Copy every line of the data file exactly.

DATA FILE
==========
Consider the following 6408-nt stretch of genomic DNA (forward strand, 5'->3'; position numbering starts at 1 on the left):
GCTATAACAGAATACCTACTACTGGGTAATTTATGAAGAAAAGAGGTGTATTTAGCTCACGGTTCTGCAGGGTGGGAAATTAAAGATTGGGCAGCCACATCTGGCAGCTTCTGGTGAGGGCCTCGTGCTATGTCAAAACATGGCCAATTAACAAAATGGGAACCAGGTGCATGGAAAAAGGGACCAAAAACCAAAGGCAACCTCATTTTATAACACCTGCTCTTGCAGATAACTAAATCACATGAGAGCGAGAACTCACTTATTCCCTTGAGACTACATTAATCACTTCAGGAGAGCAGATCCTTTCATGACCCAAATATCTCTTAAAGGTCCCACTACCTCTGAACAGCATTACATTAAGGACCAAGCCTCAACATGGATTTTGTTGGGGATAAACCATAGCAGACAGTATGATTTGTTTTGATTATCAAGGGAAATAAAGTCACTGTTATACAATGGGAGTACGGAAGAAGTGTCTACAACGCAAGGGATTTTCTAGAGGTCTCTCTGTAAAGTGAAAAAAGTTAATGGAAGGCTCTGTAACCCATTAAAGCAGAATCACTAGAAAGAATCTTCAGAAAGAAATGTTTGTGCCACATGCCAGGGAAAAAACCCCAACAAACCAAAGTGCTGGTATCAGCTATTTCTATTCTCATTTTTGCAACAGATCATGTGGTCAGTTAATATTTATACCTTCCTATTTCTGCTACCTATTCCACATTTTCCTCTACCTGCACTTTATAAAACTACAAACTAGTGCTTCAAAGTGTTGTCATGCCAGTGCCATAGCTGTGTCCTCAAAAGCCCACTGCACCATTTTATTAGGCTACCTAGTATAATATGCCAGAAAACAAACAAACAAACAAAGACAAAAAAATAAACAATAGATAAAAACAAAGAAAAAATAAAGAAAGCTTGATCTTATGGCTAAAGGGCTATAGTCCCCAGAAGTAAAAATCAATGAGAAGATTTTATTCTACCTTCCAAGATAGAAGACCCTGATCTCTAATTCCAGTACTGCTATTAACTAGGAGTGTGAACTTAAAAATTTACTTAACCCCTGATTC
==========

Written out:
Consider the following 6408-nt stretch of genomic DNA (forward strand, 5'->3'; position numbering starts at 1 on the left):
GCTATAACAGAATACCTACTACTGGGTAATTTATGAAGAAAAGAGGTGTATTTAGCTCACGGTTCTGCAGGGTGGGAAATTAAAGATTGGGCAGCCACATCTGGCAGCTTCTGGTGAGGGCCTCGTGCTATGTCAAAACATGGCCAATTAACAAAATGGGAACCAGGTGCATGGAAAAAGGGACCAAAAACCAAAGGCAACCTCATTTTATAACACCTGCTCTTGCAGATAACTAAATCACATGAGAGCGAGAACTCACTTATTCCCTTGAGACTACATTAATCACTTCAGGAGAGCAGATCCTTTCATGACCCAAATATCTCTTAAAGGTCCCACTACCTCTGAACAGCATTACATTAAGGACCAAGCCTCAACATGGATTTTGTTGGGGATAAACCATAGCAGACAGTATGATTTGTTTTGATTATCAAGGGAAATAAAGTCACTGTTATACAATGGGAGTACGGAAGAAGTGTCTACAACGCAAGGGATTTTCTAGAGGTCTCTCTGTAAAGTGAAAAAAGTTAATGGAAGGCTCTGTAACCCATTAAAGCAGAATCACTAGAAAGAATCTTCAGAAAGAAATGTTTGTGCCACATGCCAGGGAAAAAACCCCAACAAACCAAAGTGCTGGTATCAGCTATTTCTATTCTCATTTTTGCAACAGATCATGTGGTCAGTTAATATTTATACCTTCCTATTTCTGCTACCTATTCCACATTTTCCTCTACCTGCACTTTATAAAACTACAAACTAGTGCTTCAAAGTGTTGTCATGCCAGTGCCATAGCTGTGTCCTCAAAAGCCCACTGCACCATTTTATTAGGCTACCTAGTATAATATGCCAGAAAACAAACAAACAAACAAAGACAAAAAAATAAACAATAGATAAAAACAAAGAAAAAATAAAGAAAGCTTGATCTTATGGCTAAAGGGCTATAGTCCCCAGAAGTAAAAATCAATGAGAAGATTTTATTCTACCTTCCAAGATAGAAGACCCTGATCTCTAATTCCAGTACTGCTATTAACTAGGAGTGTGAACTTAAAAATTTACTTAACCCCTGATTC